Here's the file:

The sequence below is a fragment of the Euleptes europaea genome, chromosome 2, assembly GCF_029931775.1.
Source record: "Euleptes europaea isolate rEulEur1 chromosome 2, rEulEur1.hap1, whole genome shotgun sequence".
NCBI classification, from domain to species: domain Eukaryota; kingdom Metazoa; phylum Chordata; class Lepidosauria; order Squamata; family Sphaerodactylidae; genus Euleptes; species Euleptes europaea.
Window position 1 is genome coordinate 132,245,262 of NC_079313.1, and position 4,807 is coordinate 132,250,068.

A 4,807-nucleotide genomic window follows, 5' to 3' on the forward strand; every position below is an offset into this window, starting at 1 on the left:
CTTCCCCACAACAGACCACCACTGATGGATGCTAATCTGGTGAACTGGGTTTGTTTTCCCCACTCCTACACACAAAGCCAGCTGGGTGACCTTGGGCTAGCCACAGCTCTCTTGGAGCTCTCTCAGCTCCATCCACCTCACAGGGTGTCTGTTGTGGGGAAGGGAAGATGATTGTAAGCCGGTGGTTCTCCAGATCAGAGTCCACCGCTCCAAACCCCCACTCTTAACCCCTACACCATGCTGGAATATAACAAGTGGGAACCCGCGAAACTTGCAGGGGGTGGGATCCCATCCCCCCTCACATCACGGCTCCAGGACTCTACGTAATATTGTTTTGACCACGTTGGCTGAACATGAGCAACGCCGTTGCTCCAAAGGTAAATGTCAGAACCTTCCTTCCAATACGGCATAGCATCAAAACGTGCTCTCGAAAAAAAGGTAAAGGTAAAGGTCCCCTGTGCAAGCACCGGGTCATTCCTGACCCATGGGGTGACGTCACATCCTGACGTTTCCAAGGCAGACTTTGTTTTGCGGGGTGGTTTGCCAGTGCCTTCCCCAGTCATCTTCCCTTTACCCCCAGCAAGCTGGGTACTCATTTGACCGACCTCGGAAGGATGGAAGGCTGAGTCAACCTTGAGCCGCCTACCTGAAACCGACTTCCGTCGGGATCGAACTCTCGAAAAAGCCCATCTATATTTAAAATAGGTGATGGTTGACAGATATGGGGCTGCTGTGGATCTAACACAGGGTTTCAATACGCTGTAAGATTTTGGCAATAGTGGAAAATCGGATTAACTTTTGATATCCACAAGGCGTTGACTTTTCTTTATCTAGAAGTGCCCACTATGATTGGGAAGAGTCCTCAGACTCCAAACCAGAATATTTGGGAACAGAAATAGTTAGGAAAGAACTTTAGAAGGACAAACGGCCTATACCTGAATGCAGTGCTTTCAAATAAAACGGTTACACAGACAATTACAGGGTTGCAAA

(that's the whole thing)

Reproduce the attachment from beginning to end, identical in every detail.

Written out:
The sequence below is a fragment of the Euleptes europaea genome, chromosome 2, assembly GCF_029931775.1.
Source record: "Euleptes europaea isolate rEulEur1 chromosome 2, rEulEur1.hap1, whole genome shotgun sequence".
NCBI classification, from domain to species: domain Eukaryota; kingdom Metazoa; phylum Chordata; class Lepidosauria; order Squamata; family Sphaerodactylidae; genus Euleptes; species Euleptes europaea.
Window position 1 is genome coordinate 132,245,262 of NC_079313.1, and position 4,807 is coordinate 132,250,068.

A 4,807-nucleotide genomic window follows, 5' to 3' on the forward strand; every position below is an offset into this window, starting at 1 on the left:
CTTCCCCACAACAGACCACCACTGATGGATGCTAATCTGGTGAACTGGGTTTGTTTTCCCCACTCCTACACACAAAGCCAGCTGGGTGACCTTGGGCTAGCCACAGCTCTCTTGGAGCTCTCTCAGCTCCATCCACCTCACAGGGTGTCTGTTGTGGGGAAGGGAAGATGATTGTAAGCCGGTGGTTCTCCAGATCAGAGTCCACCGCTCCAAACCCCCACTCTTAACCCCTACACCATGCTGGAATATAACAAGTGGGAACCCGCGAAACTTGCAGGGGGTGGGATCCCATCCCCCCTCACATCACGGCTCCAGGACTCTACGTAATATTGTTTTGACCACGTTGGCTGAACATGAGCAACGCCGTTGCTCCAAAGGTAAATGTCAGAACCTTCCTTCCAATACGGCATAGCATCAAAACGTGCTCTCGAAAAAAAGGTAAAGGTAAAGGTCCCCTGTGCAAGCACCGGGTCATTCCTGACCCATGGGGTGACGTCACATCCTGACGTTTCCAAGGCAGACTTTGTTTTGCGGGGTGGTTTGCCAGTGCCTTCCCCAGTCATCTTCCCTTTACCCCCAGCAAGCTGGGTACTCATTTGACCGACCTCGGAAGGATGGAAGGCTGAGTCAACCTTGAGCCGCCTACCTGAAACCGACTTCCGTCGGGATCGAACTCTCGAAAAAGCCCATCTATATTTAAAATAGGTGATGGTTGACAGATATGGGGCTGCTGTGGATCTAACACAGGGTTTCAATACGCTGTAAGATTTTGGCAATAGTGGAAAATCGGATTAACTTTTGATATCCACAAGGCGTTGACTTTTCTTTATCTAGAAGTGCCCACTATGATTGGGAAGAGTCCTCAGACTCCAAACCAGAATATTTGGGAACAGAAATAGTTAGGAAAGAACTTTAGAAGGACAAACGGCCTATACCTGAATGCAGTGCTTTCAAATAAAACGGTTACACAGACAATTACAGGGTTGCAAA